One thing to embrace, and one thing to let go of this holiday season
Did anyone else wake up with tightness in their chest, realizing what day it was? I actually woke up before my alarm (thank you Daylight Savings Time), and realized, we have just a little over 2 weeks until Thanksgiving! Why this holiday season creeps up on my every year, I have no idea. And have you noticed that this year, the retailers are starting even earlier with their promotions in anticipation of greater shipping delays than normal. Pre-Black Friday sales have already started and I feel behind. Family members are asking me for the kids' wish lists, and I'm feeling the pressure. Not to mention I've got a business to run, and clients to attend to that deserve my precious time and attention.
Anyone else feel me?
For women, this feeling of overwhelm is so much more prevalent during the holidays, because we are known to naturally take on more. Buying the presents, decorating the house, getting our houses ready for guests, searching for the perfect Santa to visit, organizing the parties (hallelujah that these are back in force this year!), baking the cookies and treats, getting dressed for holiday parties and family gatherings, and on and on.
New Study Reports Increased Levels of Burnout in Women
This year, women are facing even more pressure on top of an already stressful holiday season. You likely already know, and have experienced, how demanding the pandemic has been on working women. Last year, women left the workforce in droves - at 4 times the rate of men. We are now seeing encouraging reports that women are going back into the workforce or entering the world of entrepreneurship. While this is positive news, reports of women in the workforce are still showing a growing problem: burnout.
A new report found that 42% of women "often or almost always" experience symptoms of burnout—up from 32% just a year ago.*
Maybe you have experienced (or are experiencing) burnout yourself. Or feel like you're going to need something much stronger than Wonder Woman's cape to get you though.
On top of holiday demands, now more than ever women stepping up to be the emotional support for everyone (family, friends, co-workers, employees), navigating the new and complicated rules of working remote or at home or a mix of both, being the expert on the vaccine, perhaps doing double duty as a working mom and juggling remote learning for your kids, or caring for older family members.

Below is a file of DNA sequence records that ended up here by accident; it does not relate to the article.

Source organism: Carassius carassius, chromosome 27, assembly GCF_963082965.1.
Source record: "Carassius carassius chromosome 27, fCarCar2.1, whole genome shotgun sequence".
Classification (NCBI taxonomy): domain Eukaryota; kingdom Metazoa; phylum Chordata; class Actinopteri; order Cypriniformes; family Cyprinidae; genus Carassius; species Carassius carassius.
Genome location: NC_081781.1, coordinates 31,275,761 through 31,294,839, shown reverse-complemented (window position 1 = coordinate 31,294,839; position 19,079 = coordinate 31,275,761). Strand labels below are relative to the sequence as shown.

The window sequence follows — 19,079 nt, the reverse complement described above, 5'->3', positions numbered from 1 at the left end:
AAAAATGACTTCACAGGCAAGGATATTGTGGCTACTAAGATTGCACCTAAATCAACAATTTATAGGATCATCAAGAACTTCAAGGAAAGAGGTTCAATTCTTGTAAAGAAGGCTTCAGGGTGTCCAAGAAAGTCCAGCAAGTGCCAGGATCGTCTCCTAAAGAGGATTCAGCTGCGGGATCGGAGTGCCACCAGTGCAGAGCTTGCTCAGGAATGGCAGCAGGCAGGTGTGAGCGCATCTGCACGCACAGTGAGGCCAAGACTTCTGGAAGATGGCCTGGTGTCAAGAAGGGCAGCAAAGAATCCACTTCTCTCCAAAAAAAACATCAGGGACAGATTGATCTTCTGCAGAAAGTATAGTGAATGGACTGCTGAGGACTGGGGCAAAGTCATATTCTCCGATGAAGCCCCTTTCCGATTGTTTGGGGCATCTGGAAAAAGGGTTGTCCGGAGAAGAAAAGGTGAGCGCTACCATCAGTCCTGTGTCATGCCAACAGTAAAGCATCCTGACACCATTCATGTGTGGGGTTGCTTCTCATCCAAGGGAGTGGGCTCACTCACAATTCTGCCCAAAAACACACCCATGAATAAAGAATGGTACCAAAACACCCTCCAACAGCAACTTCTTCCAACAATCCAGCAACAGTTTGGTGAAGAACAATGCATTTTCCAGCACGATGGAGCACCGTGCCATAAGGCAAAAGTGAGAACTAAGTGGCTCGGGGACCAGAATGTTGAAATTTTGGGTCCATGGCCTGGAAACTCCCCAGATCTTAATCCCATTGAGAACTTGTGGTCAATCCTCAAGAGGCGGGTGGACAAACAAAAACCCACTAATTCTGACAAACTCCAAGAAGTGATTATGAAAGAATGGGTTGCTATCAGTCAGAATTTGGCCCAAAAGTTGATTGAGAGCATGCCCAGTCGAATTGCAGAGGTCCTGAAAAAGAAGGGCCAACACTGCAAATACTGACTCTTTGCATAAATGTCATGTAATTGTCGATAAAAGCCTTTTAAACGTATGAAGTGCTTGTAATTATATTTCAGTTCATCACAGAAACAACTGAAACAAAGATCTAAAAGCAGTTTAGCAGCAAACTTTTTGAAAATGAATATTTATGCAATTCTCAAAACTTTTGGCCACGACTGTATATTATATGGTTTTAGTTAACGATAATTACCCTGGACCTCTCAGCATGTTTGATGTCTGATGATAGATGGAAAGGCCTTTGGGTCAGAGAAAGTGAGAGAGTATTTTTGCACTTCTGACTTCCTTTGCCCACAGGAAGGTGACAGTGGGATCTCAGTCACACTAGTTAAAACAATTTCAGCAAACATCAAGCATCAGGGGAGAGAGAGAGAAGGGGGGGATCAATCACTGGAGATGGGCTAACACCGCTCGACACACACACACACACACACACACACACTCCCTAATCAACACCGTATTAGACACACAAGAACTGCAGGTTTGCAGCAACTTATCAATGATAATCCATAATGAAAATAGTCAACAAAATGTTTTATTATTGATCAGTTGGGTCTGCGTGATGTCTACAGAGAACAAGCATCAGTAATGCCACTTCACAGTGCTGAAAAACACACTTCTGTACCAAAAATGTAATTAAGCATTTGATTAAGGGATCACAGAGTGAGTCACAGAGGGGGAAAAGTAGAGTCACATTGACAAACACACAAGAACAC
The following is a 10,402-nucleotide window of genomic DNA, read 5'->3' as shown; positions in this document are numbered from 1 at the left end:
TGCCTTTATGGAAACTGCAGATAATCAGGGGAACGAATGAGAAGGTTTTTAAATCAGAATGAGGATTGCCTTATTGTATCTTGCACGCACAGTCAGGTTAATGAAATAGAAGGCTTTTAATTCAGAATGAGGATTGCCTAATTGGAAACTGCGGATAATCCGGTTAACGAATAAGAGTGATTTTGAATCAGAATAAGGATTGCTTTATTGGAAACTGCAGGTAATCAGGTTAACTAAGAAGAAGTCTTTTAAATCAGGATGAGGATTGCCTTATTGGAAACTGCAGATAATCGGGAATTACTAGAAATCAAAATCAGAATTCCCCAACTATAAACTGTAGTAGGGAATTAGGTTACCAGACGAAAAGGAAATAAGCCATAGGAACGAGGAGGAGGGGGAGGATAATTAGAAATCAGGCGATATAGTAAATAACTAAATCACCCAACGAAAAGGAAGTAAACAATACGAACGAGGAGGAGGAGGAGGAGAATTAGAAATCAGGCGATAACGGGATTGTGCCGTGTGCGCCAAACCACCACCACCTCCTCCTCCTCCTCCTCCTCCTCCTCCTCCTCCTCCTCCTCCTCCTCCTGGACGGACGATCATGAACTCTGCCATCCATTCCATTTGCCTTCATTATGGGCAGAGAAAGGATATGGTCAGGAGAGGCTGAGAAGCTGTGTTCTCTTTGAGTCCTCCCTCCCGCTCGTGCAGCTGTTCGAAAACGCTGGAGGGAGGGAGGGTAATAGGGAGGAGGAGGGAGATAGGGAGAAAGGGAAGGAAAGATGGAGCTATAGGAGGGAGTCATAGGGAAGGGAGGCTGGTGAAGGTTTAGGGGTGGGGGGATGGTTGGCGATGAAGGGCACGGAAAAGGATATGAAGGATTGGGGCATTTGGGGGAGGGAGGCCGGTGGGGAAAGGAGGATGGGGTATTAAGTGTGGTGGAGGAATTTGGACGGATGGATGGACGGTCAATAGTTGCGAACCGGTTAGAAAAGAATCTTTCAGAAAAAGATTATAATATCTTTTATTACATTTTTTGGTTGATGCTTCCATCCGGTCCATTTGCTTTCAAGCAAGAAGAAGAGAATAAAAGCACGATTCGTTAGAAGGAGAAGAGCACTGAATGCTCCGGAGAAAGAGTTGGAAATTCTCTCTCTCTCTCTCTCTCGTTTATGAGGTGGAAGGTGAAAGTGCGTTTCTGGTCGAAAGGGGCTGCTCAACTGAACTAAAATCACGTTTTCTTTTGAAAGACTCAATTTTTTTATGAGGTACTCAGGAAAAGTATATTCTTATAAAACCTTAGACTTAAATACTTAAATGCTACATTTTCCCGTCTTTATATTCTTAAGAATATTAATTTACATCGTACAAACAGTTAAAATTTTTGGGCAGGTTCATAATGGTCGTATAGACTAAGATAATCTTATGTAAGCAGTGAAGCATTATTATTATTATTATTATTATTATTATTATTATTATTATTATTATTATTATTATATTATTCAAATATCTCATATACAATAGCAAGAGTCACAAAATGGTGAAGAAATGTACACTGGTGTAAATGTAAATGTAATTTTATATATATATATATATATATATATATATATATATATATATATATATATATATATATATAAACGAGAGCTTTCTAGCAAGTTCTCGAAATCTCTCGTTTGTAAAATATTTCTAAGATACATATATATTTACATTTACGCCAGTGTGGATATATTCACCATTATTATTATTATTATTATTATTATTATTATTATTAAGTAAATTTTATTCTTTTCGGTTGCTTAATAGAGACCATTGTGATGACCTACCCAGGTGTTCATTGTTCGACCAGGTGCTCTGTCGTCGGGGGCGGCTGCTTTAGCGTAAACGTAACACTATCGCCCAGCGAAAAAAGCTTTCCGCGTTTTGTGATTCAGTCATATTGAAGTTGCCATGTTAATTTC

Oh yea, and then there's needing to look like a boss on top of it for all the in-real-life events that are now popping up on all our calendars: work trips, holiday parties, personal trips, social gatherings, weddings. Our social lives are back in full force. At least last Christmas, we didn't have to deal with this added level of stress!
Isn't all of this exhausting? Many days, I'm exhausted, too. And the more I think I can do it all, the less effective I can be.
The reality is, we lose our power when we try to do it all on our own.
So why it is so hard for us to ask for what we need instead of always giving, giving, giving?
The Curse of a Farm Girl
As someone who grew up on a farm in Midwest Iowa, I believed that hard work and exhaustion were the pathway to success. Work harder, get up earlier, never sleep in, leave it all out there, go it alone. Those who rest are lazy and those who ask for help are weak. I mean, the badge of a good mother is exhaustion, is it not?
It has taken me many years to unwind this programming from my life. When I became a mom and was also working full-time, I actually believed I could do it all. And I tried to the point of exhaustion and losing myself. I thought I was keeping all the balls in the air - but in reality, all the balls were crashing down on me one by one: my relationship with my husband, my effectiveness as a mother, my engagement as an employee, and my health were all failing.
I really believed that doing it all was a sign of strength, but I realized that doing it all was a sign of weakness.
Learning to ask for help
While the programming is still very strong for me, I have learned to ask for help and seek out experts instead of struggling to do it all alone. I do it for my sanity, for my relationships, and for my health. About 7 years ago after my son was born, I made my first big move in terms of asking for help: I hired help with house-cleaning 2 times per month. It was a true life-changer for me - even though I felt really guilty taking this step, and less of a mom for doing it. What it gave to me was extra time on the weekends with my kids and my husband, who travels during the week. It gave me rest and a chance to re-energize for the upcoming work week.